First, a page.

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Should we be pursuing the earlier diagnosis of lung cancer in symptomatic patients?
  1. Michael D Peake
  1. Correspondence to Dr Michael D Peake, Consultant and Senior Lecturer in Respiratory Medicine, Glenfield Hospital, Leicester National Clinical Lead for NHS Cancer Improvement and the National Cancer Intelligence Network, Groby Road, Leicester LE3 9QP, UK; mick.peake{at}uhl-tr.nhs.uk

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Three papers published in this issue of Thorax address the issue of the late diagnosis of lung cancer.1–3 The most recent international population-based survival data for lung cancer again show the UK at the bottom of the scale with a predicted 8.8% of those diagnosed between 2005 and 2007 being alive at 5 years compared with 14.4% in Norway, 16.3% in Sweden and 15–20% in areas of Australia and Canada.4 It has been estimated that, in England, around 1300 lives per year would be saved if our survival matched the best in Europe.5 It is well known that late diagnosis is the major reason why lung cancer outcomes are generally so poor and this is illustrated by the fact that, in the UK, more than 70% of patients have advanced stage (IIIB or IV) disease at the time of diagnosis.6 Huge attention has therefore been focused on the possibility of screening asymptomatic individuals and the most recent findings of the National Lung Cancer Screening Trial7 would appear promising.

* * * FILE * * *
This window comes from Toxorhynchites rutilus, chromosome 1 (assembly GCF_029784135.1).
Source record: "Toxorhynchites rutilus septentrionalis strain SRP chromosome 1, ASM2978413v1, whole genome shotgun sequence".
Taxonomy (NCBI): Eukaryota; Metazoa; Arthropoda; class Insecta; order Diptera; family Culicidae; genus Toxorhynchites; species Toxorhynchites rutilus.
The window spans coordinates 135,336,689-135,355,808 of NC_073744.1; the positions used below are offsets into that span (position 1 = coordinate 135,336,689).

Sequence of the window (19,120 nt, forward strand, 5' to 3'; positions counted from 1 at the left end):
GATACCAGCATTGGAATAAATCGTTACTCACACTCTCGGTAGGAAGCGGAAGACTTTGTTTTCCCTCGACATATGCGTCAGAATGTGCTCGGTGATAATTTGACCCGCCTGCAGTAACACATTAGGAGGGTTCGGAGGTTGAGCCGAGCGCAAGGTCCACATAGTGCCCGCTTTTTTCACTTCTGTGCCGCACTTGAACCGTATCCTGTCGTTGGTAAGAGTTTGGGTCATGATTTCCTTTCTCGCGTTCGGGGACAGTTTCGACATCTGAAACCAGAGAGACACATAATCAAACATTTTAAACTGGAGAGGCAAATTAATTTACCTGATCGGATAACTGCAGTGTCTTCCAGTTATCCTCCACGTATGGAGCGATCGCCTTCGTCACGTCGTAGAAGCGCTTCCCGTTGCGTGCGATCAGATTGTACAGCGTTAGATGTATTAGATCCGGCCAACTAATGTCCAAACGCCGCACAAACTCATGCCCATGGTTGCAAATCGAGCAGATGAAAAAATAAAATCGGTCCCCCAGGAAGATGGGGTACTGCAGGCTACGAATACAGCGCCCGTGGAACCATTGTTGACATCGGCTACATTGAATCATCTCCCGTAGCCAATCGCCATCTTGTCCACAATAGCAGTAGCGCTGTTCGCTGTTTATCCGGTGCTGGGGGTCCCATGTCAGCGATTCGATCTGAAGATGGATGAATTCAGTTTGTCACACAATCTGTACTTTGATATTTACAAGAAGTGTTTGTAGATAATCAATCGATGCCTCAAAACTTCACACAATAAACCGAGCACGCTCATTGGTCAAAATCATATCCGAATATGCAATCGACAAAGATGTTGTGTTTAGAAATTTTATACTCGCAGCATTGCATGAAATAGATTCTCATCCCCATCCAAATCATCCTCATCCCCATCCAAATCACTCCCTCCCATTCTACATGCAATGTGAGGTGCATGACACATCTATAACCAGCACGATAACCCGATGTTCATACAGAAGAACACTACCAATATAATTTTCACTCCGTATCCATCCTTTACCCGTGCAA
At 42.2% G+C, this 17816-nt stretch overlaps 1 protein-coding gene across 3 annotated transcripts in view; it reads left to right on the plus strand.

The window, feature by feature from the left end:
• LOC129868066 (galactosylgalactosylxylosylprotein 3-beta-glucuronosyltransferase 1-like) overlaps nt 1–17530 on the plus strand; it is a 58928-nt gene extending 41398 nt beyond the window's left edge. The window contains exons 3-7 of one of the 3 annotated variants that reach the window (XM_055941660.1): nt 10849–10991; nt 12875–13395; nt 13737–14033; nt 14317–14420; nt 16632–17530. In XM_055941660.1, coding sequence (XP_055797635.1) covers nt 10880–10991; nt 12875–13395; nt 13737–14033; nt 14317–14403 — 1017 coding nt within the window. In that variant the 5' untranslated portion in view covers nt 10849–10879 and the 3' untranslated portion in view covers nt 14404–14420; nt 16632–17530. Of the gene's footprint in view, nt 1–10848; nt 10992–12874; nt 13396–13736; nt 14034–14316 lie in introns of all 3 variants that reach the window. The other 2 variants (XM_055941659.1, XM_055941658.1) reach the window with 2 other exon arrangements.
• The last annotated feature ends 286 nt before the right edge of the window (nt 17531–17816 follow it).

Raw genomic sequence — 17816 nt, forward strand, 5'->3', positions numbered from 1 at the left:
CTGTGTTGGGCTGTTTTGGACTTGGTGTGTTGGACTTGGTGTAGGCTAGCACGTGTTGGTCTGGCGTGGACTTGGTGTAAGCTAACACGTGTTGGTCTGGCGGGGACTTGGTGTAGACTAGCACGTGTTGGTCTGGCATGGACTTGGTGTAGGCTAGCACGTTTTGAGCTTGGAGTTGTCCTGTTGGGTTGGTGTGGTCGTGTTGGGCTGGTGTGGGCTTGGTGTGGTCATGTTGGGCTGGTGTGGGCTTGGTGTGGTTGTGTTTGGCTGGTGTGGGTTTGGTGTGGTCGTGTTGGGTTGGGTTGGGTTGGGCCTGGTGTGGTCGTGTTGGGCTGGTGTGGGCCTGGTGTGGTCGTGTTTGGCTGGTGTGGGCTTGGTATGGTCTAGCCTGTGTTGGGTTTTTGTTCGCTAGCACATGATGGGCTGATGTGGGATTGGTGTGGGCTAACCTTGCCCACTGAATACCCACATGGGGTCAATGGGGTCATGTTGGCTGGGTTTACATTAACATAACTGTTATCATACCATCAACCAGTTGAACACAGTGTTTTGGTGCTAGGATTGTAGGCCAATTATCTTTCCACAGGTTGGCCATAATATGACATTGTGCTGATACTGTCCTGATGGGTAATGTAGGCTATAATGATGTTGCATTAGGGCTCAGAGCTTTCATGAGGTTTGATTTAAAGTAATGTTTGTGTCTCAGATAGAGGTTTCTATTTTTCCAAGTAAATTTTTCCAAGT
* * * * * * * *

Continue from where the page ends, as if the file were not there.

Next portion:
In considering reasons underlying the consistent finding of poor UK survival rates, most attention has been given to shortcomings in treatment in secondary care and there is no doubt that there are wide variations in treatment and survival within the UK itself.6 What is not yet known is the extent to which later stage at diagnosis in the UK may explain these survival differences. Some have proposed that at least part of the explanation may be a higher rate of comorbidities in the UK,8 although the evidence for this is limited. One recent study, however, suggests that late diagnosis in the UK is a major factor. Holmberg et al9 …

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